We got a little carried away – When I took these I thought they would just be rubbish test shots—all of them were taken with a brand new and uncalibrated Canon 80D and Sigma 18-35mm f1.8 Art, and focus was all over the place. At the time I didn’t much care: this was supposed to be a quick afternoon outing to check out a spot I found on Google Earth, and see if it might be good for a sunset shoot later this summer. It’s a good reminder to always review photos on the big screen before deleting anything. I guess it was a good spot, as those few test snaps quickly turned into a few hundred exposures. No planning, no hair, no makeup—just goofing around with a few different poses, getting way too cold, and finding our way home through the dark over unknown roads.… Just a Scouting Trip
Wow, it’s hard to believe this shoot was six months ago. This was really where the recent changes in my photographic style began. We’d casually fooled around less-than-clothed with the camera before, but this time Dani wanted to put in real effort and see where this kind of shooting might lead us. After picking and scouting a location that afternoon, we raced the setting sun through the abandoned desert facility to capture this set. It was my first time shooting the person as the main subject. It was her first time playing model. She was nervous. I was nervous. We both set that aside, knowing the minimal risks—snapping a few photos you aren’t required to share—would be well worth the potential rewards…… One
Mornings in Swansea can be deceptively cool. The placement of this ghost town up against the north side of a northwest-to-southeast mountain range results in four extra hours of shade on the ground each evening. It can be 60°F at sunrise, and reach 90°F by 09:00. Despite experiencing this first hand on my last visit, we set off into the mountains on foot in search of mines. Wild burros thrive in the Mojave. The great thing about wild burros is their habit of pounding smooth trails into the ground they walk. The bad thing about wild burros is they have little desire to pound those trails up the mountains and to the mines as their domesticated ancestors once did. The old mining road faded to burro trail just outside of town, and the burro trail altered course about half-way up the mountain in favor of a water pocket in the nearby wash. Resorting to cross-country travel and bouldering we reached the summit with no sign of the mines seen from town, but the view was worth the climb. Railroad Canyon, our exit path, was a fun little diversion of high-speed wash running and smooth desert road—the “more difficult” rating only applies to a few yards on the Swansea end. After winding our way through dunes and cactus fields to Midway we said our farewells and parted ways. My course: east across the Arizona desert. Bouse The sunburnt town of Bouse is what those crumbling ruins along every desolate desert highway might be if their long-buried citizens remained. Not dead, but not quite alive either—a fate all too common on highways like U.S. 60, which continue to exist merely as service corridors for the railroads and shortcuts to cities deemed unworthy of an interstate. I’ve passed this way many times, but never stopped before. As a twenty-year-old Lincoln pulls up easy to the general store across the street I watch in anticipation, waiting for our antihero to retreat, guns blazing, and speed us off on three hours of Tarantino-style action. Such is the feel of a hot summer day in Bouse. The Climb The road up to the abandoned Harquahala observatory starts out innocently enough, with cactus and ocotillo covered hills closing in on a narrow, winding canyon. Those hills and canyons obscure the climb to come, leaving one to think the long steep hill at the end of the canyon… Harquahala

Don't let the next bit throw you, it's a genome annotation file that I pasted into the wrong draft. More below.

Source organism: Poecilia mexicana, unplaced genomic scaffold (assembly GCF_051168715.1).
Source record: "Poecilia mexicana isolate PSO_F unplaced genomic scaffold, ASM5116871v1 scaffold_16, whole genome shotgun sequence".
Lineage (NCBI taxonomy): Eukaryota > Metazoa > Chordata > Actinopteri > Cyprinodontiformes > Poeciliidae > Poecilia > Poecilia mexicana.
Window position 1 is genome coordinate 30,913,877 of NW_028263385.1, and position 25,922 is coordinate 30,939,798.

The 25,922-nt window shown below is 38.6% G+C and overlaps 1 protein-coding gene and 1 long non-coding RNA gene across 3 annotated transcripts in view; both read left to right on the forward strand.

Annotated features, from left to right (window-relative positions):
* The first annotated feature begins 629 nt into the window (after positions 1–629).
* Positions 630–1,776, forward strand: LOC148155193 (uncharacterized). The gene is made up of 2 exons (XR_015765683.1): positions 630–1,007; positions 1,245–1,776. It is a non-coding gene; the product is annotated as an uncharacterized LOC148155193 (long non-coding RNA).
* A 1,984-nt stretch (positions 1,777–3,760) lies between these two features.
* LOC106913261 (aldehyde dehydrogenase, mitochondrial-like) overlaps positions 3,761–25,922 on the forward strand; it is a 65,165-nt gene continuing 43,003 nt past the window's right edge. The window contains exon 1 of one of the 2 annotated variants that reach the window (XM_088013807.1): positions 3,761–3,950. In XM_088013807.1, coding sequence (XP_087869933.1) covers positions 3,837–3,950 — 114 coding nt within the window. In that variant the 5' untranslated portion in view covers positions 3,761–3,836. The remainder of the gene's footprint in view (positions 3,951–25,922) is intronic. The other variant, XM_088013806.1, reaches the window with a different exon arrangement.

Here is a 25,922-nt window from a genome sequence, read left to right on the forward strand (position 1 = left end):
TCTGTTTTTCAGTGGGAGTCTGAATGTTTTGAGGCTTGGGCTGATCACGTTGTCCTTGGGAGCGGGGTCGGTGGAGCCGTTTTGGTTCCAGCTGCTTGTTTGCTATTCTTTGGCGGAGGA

Something I love about living in Prescott—it takes forever to get anywhere. All of the interstates are over 40 miles away, and you reach them right smack in the middle of nowhere. A road trip to any destination involves a long drive on twisty two-lane roads through a harsh beauty only northern Arizona can offer. In taking the time to slow down and enjoy life’s little distractions, I’ve come to appreciate this remoteness—even when I’m in a hurry. I was in a hurry this morning. The sun had risen without bothering to ask me first, and left me with only four hours to reach Lake Havasu City. Another interesting footnote on the geography surrounding Prescott: there is no straight line connecting anything. This is true for both navigation within the town, and when outbound. Havasu is only 100 miles away, but the quickest route involves over 200 miles of road. Fortunately, speed limits out here reach a generous 75 MPH. My second closest friend (the closest being my wife, Danielle) asked me to be his best man next weekend, and this is the last opportunity to get him out for the obligatory bachelor party. For this particular friend the ideal bachelor “party” has little to do with strippers, and everything to do with the desert’s solitude and the company of a good friend. Our destination: Swansea, a small town of only a few hundred thousand… cactus. About half way between Lake Havasu and Alamo Lake along the Bill Williams River, the ghost town has a similar geographic isolation to Prescott, but with an additional 20 miles of dirt protecting it from the nearest tarmac. The most scenic route along-and-through the river has unfortunately been closed off by the BLM, another victim in their undeclared war against free access to Arizona’s backcountry. That leaves Shea Road out of Parker, Swansea / Lincoln Ranch Road out of Bouse, and Alamo Road out of Yucca as the only ways to reach the ghost town, any of which can be combined into a worthwhile loop. Using the Shea Road approach, we reached our camp in the center of town at 3 in the afternoon, plenty of time to set up camp and explore. Our exploration took us along the old water pipe that once fed Swansea, and down to the Bill Williams River. There’s always something new to see when I visit the Mojave,… Return to Swansea